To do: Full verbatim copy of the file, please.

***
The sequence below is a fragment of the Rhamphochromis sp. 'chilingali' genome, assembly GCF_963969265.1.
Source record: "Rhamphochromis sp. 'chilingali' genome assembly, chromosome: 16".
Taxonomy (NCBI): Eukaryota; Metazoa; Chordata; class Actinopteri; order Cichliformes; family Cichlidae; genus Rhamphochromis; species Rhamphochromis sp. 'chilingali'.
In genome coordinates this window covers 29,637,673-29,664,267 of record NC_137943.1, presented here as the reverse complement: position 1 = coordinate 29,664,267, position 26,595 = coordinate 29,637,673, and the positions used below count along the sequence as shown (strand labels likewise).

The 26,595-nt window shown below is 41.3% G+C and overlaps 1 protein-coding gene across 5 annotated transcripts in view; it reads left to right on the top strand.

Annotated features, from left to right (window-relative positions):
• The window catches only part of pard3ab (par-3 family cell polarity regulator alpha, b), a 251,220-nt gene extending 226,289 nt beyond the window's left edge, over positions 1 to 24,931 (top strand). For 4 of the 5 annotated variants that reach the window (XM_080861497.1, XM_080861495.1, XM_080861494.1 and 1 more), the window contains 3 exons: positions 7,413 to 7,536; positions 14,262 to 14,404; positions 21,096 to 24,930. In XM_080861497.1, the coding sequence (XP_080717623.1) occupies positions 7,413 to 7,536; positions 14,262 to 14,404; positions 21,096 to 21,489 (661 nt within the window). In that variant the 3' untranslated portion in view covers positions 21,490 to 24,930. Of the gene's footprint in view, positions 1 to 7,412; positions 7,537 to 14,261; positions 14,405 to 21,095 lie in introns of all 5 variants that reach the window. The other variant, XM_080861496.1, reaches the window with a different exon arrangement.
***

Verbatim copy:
The sequence below is a fragment of the Rhamphochromis sp. 'chilingali' genome, assembly GCF_963969265.1.
Source record: "Rhamphochromis sp. 'chilingali' genome assembly, chromosome: 16".
Taxonomy (NCBI): Eukaryota; Metazoa; Chordata; class Actinopteri; order Cichliformes; family Cichlidae; genus Rhamphochromis; species Rhamphochromis sp. 'chilingali'.
In genome coordinates this window covers 29,637,673-29,664,267 of record NC_137943.1, presented here as the reverse complement: position 1 = coordinate 29,664,267, position 26,595 = coordinate 29,637,673, and the positions used below count along the sequence as shown (strand labels likewise).

The 26,595-nt window shown below is 41.3% G+C and overlaps 1 protein-coding gene across 5 annotated transcripts in view; it reads left to right on the top strand.

Annotated features, from left to right (window-relative positions):
• The window catches only part of pard3ab (par-3 family cell polarity regulator alpha, b), a 251,220-nt gene extending 226,289 nt beyond the window's left edge, over positions 1 to 24,931 (top strand). For 4 of the 5 annotated variants that reach the window (XM_080861497.1, XM_080861495.1, XM_080861494.1 and 1 more), the window contains 3 exons: positions 7,413 to 7,536; positions 14,262 to 14,404; positions 21,096 to 24,930. In XM_080861497.1, the coding sequence (XP_080717623.1) occupies positions 7,413 to 7,536; positions 14,262 to 14,404; positions 21,096 to 21,489 (661 nt within the window). In that variant the 3' untranslated portion in view covers positions 21,490 to 24,930. Of the gene's footprint in view, positions 1 to 7,412; positions 7,537 to 14,261; positions 14,405 to 21,095 lie in introns of all 5 variants that reach the window. The other variant, XM_080861496.1, reaches the window with a different exon arrangement.